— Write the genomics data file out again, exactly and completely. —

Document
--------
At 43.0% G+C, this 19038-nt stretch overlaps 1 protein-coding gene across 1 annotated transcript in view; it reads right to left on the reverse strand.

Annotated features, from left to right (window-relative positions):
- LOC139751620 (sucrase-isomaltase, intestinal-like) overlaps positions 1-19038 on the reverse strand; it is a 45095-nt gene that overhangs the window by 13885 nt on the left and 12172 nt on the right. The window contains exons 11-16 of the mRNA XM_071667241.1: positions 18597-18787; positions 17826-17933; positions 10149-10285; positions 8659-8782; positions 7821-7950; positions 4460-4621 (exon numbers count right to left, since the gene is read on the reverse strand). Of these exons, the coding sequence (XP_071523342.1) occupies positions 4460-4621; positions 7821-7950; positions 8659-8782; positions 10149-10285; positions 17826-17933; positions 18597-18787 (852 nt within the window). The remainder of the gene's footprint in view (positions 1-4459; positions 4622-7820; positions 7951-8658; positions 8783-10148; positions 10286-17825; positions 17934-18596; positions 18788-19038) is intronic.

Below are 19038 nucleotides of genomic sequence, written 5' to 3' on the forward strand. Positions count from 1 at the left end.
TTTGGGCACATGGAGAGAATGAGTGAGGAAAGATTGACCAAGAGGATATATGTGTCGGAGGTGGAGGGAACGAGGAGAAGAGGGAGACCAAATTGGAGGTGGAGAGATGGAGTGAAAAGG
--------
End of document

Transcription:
At 43.0% G+C, this 19038-nt stretch overlaps 1 protein-coding gene across 1 annotated transcript in view; it reads right to left on the reverse strand.

Annotated features, from left to right (window-relative positions):
- LOC139751620 (sucrase-isomaltase, intestinal-like) overlaps positions 1-19038 on the reverse strand; it is a 45095-nt gene that overhangs the window by 13885 nt on the left and 12172 nt on the right. The window contains exons 11-16 of the mRNA XM_071667241.1: positions 18597-18787; positions 17826-17933; positions 10149-10285; positions 8659-8782; positions 7821-7950; positions 4460-4621 (exon numbers count right to left, since the gene is read on the reverse strand). Of these exons, the coding sequence (XP_071523342.1) occupies positions 4460-4621; positions 7821-7950; positions 8659-8782; positions 10149-10285; positions 17826-17933; positions 18597-18787 (852 nt within the window). The remainder of the gene's footprint in view (positions 1-4459; positions 4622-7820; positions 7951-8658; positions 8783-10148; positions 10286-17825; positions 17934-18596; positions 18788-19038) is intronic.

Below are 19038 nucleotides of genomic sequence, written 5' to 3' on the forward strand. Positions count from 1 at the left end.
TTTGGGCACATGGAGAGAATGAGTGAGGAAAGATTGACCAAGAGGATATATGTGTCGGAGGTGGAGGGAACGAGGAGAAGAGGGAGACCAAATTGGAGGTGGAGAGATGGAGTGAAAAGG